Avatar 3D (2009)

There is only one film worth seeing in the cinema this week. Avatar. Well, if we are to believe the hype anyway.

Personally, I had been rather apprehensive about this whole Avatar business. I can't remember the last time a film promised so much (well... maybe Snakes on a Plane but that was really a different kind of promise). It's been 12 years since James Cameron made a feature film... 12 years is a long time. Of course that film was the highest grossing movie of all time ($1.8 billion worldwide, just so you don't have to look it up)... but then again, not everyone looks back kindly on Titanic.

I actually liked and still like Titanic, but the idea of Titanic in space with a load of blue monkeys? Uh... I just wasn't so sure about that. And of course Cameron also directed Terminator, Aliens and True Lies. All great films but I just don't know how this all fits together.. what kind of films does James Cameron do? What kind of film was Avatar going to be? And there's so much riding on Avatar - Cameron's reputation of course, but the way it's being sold, the future of 3D cinema as well. This film is supposed to push 3D out of kids films and horror and into the mainstream. It was too much, too puzzling, I just couldn't get behind this film wholehartedly.

I'm almost hesitant to tell you what I thought of it. I think you'd be better off if you go see it yourself first. Stop reading now if you haven't seen it... or read on if you've seen it, or if you prefer to hearing other people's opinions before you see a film... it's up to you, just don't say I didn't warn you, but I do think it's one that you might want to keep your ears and eyes closed about it beforehand.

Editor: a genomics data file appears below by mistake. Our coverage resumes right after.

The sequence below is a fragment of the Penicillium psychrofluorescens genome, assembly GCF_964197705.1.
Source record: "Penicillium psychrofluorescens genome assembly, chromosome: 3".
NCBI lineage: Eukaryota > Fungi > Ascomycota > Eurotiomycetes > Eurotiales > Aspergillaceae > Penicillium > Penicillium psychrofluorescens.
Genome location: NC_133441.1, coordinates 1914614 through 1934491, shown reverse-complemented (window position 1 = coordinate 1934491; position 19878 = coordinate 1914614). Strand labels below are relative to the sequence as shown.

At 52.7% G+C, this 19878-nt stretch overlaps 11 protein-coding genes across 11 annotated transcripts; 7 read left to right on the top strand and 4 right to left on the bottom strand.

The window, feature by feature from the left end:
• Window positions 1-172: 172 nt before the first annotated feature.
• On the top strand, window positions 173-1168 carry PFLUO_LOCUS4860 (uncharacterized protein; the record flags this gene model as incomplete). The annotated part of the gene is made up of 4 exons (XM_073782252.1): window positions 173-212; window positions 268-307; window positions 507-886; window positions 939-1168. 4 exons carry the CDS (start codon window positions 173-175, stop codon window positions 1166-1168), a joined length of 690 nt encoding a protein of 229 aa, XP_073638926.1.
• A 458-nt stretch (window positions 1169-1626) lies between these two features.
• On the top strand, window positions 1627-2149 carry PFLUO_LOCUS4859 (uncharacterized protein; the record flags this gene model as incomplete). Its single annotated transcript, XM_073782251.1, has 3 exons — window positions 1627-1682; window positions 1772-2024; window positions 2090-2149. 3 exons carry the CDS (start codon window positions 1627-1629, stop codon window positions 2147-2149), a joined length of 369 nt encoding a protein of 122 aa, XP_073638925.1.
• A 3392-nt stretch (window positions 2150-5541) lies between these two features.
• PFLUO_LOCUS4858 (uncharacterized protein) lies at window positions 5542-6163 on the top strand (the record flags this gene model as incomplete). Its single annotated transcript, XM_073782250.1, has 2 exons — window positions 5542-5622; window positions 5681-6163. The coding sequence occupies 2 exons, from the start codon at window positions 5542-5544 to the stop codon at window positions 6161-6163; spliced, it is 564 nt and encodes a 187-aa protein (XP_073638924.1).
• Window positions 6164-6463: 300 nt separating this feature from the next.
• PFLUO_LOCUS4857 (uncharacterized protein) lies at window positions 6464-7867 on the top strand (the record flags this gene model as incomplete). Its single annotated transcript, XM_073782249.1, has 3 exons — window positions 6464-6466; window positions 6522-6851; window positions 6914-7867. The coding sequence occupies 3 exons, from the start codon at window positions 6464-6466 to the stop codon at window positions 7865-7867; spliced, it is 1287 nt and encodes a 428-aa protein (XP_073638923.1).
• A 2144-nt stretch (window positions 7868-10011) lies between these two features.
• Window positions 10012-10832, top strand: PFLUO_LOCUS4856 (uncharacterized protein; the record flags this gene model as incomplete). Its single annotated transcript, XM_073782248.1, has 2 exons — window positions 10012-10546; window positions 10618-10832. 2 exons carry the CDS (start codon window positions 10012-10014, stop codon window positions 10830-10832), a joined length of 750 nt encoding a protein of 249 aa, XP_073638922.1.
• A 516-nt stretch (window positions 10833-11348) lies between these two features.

If you are still reading on then I think Avatar is going to be a bit of a divisive one, particularly because I think there's a chance it'll draw in more than a few people who don't watch movies a lot... I hope it does anyway. Which is not to say that I think people who don't watch movies a lot will particularly love it or hate it. Some will and some won't. I just mean that there'll be more people talking about it than your average genre film. For example, I doubt My Bloody Valentine was particularly divisive. Not many people who don't like horror would go to see such an obvious horror/slasher film so it's not like there'd be many arguments about it. Avatar on the other hand is being sold very wide, wider than I think the genre/s fit. I'm not sure exactly what genre it is but it's definitely being sold outside it.